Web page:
“17,000,000 Arabs now occupied an area of 1,290,000 square miles, including all the principal Arab and Moslem centers, while Palestine, after the loss of Transjordan, was only 10,000 square miles; yet the majority plan proposed to reduce it by one half. UNSCOP proposed to eliminate Western Galilee from the Jewish State; that was an injustice and a grievous handicap to the development of the Jewish State.” [Italics by author].
Following passage of Resolution 181 by the General Assembly, Arab countries took the dais to reiterate their absolute rejection of the recommendation and intention to render implementation of Resolution 181 a moot question by the use of force. These examples from the transcript of the General Assembly plenary meeting on November 29, 1947 speak for themselves:
“Mr. JAMALI (Iraq): … We believe that the decision which we have now taken … undermines peace, justice and democracy. In the name of my Government, I wish to state that it feels that this decision is antidemocratic, illegal, impractical and contrary to the Charter …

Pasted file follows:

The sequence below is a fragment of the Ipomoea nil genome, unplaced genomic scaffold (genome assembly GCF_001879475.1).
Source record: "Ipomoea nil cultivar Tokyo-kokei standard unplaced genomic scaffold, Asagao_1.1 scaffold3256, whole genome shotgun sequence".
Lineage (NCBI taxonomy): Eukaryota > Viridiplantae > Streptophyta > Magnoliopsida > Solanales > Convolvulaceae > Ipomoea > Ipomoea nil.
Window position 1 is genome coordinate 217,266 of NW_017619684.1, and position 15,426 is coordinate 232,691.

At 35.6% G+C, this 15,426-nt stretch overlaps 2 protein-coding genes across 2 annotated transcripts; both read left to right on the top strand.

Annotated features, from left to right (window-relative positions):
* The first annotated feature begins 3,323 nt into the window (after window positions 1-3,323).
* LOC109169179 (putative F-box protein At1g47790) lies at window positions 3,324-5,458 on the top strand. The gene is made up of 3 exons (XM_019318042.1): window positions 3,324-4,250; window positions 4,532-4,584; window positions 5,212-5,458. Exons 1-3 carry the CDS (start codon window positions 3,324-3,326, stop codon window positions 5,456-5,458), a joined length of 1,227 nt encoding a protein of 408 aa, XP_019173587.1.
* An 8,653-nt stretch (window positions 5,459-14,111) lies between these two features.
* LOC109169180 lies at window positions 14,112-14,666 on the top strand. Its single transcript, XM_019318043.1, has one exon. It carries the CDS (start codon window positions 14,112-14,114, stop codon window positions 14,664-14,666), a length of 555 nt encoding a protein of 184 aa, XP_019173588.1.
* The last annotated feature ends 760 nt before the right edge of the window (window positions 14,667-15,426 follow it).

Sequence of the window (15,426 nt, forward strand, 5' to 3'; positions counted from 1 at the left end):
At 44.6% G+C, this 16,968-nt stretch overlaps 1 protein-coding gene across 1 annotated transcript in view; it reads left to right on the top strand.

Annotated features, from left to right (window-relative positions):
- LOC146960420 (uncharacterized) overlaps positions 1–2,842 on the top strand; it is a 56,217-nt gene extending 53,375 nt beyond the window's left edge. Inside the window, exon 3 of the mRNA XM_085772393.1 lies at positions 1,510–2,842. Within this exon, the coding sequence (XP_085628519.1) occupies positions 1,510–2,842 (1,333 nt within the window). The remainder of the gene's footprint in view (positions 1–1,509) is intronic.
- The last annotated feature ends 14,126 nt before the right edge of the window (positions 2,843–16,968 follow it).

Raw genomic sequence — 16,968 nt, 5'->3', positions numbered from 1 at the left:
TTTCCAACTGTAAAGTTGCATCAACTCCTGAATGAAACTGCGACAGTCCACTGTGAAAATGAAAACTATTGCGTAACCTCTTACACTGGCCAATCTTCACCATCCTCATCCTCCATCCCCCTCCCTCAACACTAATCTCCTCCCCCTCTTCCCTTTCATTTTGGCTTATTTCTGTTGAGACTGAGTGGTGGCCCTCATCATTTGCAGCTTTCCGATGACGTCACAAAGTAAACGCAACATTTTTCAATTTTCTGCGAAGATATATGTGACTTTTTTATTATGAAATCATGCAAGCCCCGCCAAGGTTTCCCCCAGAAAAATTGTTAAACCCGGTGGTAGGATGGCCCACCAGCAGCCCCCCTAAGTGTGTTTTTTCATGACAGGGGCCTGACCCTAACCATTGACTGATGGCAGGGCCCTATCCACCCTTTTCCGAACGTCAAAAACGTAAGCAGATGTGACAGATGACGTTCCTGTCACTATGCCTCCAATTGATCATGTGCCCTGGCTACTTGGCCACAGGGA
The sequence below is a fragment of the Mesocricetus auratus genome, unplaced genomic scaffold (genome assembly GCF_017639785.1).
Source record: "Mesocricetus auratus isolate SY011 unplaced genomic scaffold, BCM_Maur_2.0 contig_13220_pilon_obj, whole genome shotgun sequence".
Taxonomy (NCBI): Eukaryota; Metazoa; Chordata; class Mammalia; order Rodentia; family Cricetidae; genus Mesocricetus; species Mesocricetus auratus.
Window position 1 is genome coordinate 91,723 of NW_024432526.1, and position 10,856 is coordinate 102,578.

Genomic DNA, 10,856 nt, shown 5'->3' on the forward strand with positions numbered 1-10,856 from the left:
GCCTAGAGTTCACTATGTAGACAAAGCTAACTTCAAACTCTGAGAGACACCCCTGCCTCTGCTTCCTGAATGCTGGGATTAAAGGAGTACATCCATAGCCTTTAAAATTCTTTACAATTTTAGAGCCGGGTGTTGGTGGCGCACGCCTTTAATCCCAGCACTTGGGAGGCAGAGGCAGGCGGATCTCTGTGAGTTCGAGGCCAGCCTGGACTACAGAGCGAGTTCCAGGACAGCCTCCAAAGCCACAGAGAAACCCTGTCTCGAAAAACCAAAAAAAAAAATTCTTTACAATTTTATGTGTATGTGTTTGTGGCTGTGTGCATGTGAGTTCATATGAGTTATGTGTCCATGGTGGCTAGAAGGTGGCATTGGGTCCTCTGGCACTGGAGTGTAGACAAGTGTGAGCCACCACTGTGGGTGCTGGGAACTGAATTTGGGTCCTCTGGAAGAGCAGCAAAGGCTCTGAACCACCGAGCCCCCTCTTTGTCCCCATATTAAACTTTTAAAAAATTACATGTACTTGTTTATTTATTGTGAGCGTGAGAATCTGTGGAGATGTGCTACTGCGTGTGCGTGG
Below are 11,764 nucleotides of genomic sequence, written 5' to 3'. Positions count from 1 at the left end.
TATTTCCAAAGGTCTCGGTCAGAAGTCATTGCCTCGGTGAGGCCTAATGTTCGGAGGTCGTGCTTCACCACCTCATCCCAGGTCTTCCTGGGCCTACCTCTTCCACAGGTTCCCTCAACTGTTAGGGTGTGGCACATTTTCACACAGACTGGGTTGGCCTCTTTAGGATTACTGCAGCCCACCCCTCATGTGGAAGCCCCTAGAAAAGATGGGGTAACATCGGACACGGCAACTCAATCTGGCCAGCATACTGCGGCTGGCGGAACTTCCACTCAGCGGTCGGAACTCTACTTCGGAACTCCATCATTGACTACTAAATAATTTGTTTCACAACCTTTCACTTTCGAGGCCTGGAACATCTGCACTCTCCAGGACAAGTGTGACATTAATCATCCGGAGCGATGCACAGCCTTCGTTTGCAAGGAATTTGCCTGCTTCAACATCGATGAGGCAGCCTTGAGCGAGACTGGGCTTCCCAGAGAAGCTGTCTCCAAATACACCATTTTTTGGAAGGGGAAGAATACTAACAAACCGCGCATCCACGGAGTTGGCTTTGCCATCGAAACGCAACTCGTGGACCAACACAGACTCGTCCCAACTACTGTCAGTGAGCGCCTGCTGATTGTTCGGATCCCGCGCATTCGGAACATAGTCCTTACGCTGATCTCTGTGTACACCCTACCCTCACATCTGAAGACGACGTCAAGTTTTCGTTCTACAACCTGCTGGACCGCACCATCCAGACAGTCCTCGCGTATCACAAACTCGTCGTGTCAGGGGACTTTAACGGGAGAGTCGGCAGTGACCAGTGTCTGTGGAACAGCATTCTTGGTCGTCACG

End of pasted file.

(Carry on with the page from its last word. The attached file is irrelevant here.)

Therefore, in the name of my Government, I wish to put on record that Iraq does not recognize the validity of this decision, will reserve freedom of action towards its implementation, and holds those who were influential in passing it against the free conscience of mankind responsible for the consequences.”
“Amir. ARSLAN [Syria]: … Gentlemen, the Charter is dead. But it did not die a natural death; it was murdered, and you all know who is guilty. My country will never recognize such a decision [Partition]. It will never agree to be responsible for it. Let the consequences be on the heads of others, not on ours.”
“H. R. H. Prince Seif El ISLAM ABDULLAH (Yemen): The Yemen delegation has stated previously that the partition plan is contrary to justice and to the Charter of the United Nations. Therefore, the Government of Yemen does not consider itself bound by such a decision … and will reserve its freedom of action towards the implementation of this decision.”
The Partition Plan was met not only by verbal rejection on the Arab side but also by concrete, bellicose steps to block its implementation and destroy the Jewish polity by force of arms, a goal the Arabs publicly declared even before Resolution 181 was brought to a vote.
Arabs not only rejected the compromise and took action to prevent establishment of a Jewish state but also blocked establishment of an Arab state under the partition plan not just before the Israel War of Independence, but also after the war when they themselves controlled the West Bank (1948-1967).